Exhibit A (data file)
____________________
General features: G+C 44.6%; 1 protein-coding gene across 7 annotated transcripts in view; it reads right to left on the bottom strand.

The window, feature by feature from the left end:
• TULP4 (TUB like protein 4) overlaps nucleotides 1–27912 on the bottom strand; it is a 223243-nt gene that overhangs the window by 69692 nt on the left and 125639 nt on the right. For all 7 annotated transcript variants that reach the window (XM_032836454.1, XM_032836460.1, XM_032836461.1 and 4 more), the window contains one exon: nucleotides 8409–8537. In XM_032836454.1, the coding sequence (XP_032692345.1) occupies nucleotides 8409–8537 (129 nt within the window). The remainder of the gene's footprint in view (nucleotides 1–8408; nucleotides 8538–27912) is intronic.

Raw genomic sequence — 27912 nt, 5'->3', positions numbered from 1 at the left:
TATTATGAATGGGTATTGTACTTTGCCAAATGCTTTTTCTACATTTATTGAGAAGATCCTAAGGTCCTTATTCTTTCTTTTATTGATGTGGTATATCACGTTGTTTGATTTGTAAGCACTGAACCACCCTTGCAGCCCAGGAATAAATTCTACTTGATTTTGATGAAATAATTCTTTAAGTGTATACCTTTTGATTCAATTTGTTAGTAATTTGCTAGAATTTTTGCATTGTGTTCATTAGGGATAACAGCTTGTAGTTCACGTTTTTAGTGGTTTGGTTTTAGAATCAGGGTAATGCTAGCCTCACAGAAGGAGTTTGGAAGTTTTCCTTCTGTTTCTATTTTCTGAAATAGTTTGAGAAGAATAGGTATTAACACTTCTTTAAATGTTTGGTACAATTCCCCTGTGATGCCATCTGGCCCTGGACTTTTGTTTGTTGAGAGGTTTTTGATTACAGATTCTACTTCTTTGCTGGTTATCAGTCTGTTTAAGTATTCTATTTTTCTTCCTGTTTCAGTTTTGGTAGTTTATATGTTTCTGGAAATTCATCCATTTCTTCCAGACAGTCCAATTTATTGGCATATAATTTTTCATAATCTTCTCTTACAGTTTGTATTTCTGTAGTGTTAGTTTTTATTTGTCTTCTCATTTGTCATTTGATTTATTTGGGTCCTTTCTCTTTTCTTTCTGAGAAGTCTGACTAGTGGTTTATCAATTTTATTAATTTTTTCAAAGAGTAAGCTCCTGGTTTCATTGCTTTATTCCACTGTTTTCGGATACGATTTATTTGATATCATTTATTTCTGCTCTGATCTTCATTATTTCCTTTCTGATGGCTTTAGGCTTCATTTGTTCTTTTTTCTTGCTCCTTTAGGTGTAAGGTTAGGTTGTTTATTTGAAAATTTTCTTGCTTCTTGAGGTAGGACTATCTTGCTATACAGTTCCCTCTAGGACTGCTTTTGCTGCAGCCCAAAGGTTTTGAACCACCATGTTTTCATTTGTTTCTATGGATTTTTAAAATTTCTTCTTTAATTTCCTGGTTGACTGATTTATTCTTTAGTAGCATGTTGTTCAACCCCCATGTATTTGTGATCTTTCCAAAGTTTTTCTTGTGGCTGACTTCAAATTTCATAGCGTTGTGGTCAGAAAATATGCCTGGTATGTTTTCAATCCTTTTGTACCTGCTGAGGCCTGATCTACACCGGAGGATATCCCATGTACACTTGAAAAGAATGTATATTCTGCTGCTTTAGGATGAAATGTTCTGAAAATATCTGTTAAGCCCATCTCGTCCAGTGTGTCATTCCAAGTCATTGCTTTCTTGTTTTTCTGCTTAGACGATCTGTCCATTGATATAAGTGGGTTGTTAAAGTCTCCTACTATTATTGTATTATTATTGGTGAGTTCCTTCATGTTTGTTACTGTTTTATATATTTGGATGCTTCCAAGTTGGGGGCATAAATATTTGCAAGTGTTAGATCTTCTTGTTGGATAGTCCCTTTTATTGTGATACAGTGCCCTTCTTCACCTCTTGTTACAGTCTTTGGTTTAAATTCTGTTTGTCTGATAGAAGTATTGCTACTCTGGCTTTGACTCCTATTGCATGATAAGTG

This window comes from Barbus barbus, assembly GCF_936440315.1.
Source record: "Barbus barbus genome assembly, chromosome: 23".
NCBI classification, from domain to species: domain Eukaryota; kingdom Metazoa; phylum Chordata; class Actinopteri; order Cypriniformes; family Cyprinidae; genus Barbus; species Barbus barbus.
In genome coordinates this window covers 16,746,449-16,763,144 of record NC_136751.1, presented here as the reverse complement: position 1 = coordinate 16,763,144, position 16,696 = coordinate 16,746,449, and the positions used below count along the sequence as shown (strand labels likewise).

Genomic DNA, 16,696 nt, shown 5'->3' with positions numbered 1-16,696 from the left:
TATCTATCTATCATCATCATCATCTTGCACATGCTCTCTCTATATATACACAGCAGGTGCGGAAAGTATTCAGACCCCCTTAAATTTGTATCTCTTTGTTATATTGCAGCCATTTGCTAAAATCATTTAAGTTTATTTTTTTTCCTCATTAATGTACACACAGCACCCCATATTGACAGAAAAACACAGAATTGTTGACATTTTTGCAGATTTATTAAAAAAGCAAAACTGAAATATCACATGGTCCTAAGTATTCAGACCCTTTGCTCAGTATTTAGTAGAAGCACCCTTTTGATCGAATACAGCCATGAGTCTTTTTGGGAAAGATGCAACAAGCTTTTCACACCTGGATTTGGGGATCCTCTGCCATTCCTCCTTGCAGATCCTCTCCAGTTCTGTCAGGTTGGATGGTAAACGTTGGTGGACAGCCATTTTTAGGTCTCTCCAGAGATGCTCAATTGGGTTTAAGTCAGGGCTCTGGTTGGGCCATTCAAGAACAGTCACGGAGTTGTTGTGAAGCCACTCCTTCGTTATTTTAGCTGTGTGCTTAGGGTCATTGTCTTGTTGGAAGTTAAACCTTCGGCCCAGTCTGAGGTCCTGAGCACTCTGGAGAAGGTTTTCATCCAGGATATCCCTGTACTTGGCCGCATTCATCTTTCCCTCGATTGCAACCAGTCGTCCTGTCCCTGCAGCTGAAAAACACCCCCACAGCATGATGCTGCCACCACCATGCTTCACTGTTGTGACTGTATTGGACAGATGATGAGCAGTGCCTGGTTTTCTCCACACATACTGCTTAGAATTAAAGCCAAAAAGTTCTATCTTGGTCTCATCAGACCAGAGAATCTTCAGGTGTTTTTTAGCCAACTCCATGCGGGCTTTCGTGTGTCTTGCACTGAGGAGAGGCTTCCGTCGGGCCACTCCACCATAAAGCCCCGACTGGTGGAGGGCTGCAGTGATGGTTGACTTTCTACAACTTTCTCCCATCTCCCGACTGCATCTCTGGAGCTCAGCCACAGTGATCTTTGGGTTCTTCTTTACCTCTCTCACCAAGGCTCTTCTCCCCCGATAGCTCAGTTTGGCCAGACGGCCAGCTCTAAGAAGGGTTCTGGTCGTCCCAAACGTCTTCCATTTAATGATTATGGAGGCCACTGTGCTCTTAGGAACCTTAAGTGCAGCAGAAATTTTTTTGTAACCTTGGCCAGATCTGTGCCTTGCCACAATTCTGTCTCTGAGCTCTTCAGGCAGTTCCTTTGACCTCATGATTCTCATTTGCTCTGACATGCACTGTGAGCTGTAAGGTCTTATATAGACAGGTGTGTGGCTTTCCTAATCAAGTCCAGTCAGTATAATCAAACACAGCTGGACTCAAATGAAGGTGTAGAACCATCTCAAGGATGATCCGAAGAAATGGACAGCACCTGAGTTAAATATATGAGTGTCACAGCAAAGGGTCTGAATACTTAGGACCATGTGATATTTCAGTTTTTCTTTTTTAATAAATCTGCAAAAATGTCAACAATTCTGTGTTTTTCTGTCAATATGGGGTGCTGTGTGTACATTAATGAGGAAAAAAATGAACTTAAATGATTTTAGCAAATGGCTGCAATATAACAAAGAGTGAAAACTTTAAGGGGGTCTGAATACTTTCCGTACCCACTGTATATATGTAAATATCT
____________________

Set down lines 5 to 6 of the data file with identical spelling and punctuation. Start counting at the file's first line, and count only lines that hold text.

TATTATGAATGGGTATTGTACTTTGCCAAATGCTTTTTCTACATTTATTGAGAAGATCCTAAGGTCCTTATTCTTTCTTTTATTGATGTGGTATATCACGTTGTTTGATTTGTAAGCACTGAACCACCCTTGCAGCCCAGGAATAAATTCTACTTGATTTTGATGAAATAATTCTTTAAGTGTATACCTTTTGATTCAATTTGTTAGTAATTTGCTAGAATTTTTGCATTGTGTTCATTAGGGATAACAGCTTGTAGTTCACGTTTTTAGTGGTTTGGTTTTAGAATCAGGGTAATGCTAGCCTCACAGAAGGAGTTTGGAAGTTTTCCTTCTGTTTCTATTTTCTGAAATAGTTTGAGAAGAATAGGTATTAACACTTCTTTAAATGTTTGGTACAATTCCCCTGTGATGCCATCTGGCCCTGGACTTTTGTTTGTTGAGAGGTTTTTGATTACAGATTCTACTTCTTTGCTGGTTATCAGTCTGTTTAAGTATTCTATTTTTCTTCCTGTTTCAGTTTTGGTAGTTTATATGTTTCTGGAAATTCATCCATTTCTTCCAGACAGTCCAATTTATTGGCATATAATTTTTCATAATCTTCTCTTACAGTTTGTATTTCTGTAGTGTTAGTTTTTATTTGTCTTCTCATTTGTCATTTGATTTATTTGGGTCCTTTCTCTTTTCTTTCTGAGAAGTCTGACTAGTGGTTTATCAATTTTATTAATTTTTTCAAAGAGTAAGCTCCTGGTTTCATTGCTTTATTCCACTGTTTTCGGATACGATTTATTTGATATCATTTATTTCTGCTCTGATCTTCATTATTTCCTTTCTGATGGCTTTAGGCTTCATTTGTTCTTTTTTCTTGCTCCTTTAGGTGTAAGGTTAGGTTGTTTATTTGAAAATTTTCTTGCTTCTTGAGGTAGGACTATCTTGCTATACAGTTCCCTCTAGGACTGCTTTTGCTGCAGCCCAAAGGTTTTGAACCACCATGTTTTCATTTGTTTCTATGGATTTTTAAAATTTCTTCTTTAATTTCCTGGTTGACTGATTTATTCTTTAGTAGCATGTTGTTCAACCCCCATGTATTTGTGATCTTTCCAAAGTTTTTCTTGTGGCTGACTTCAAATTTCATAGCGTTGTGGTCAGAAAATATGCCTGGTATGTTTTCAATCCTTTTGTACCTGCTGAGGCCTGATCTACACCGGAGGATATCCCATGTACACTTGAAAAGAATGTATATTCTGCTGCTTTAGGATGAAATGTTCTGAAAATATCTGTTAAGCCCATCTCGTCCAGTGTGTCATTCCAAGTCATTGCTTTCTTGTTTTTCTGCTTAGACGATCTGTCCATTGATATAAGTGGGTTGTTAAAGTCTCCTACTATTATTGTATTATTATTGGTGAGTTCCTTCATGTTTGTTACTGTTTTATATATTTGGATGCTTCCAAGTTGGGGGCATAAATATTTGCAAGTGTTAGATCTTCTTGTTGGATAGTCCCTTTTATTGTGATACAGTGCCCTTCTTCACCTCTTGTTACAGTCTTTGGTTTAAATTCTGTTTGTCTGATAGAAGTATTGCTACTCTGGCTTTGACTCCTATTGCATGATAAGTG

This window comes from Barbus barbus, assembly GCF_936440315.1.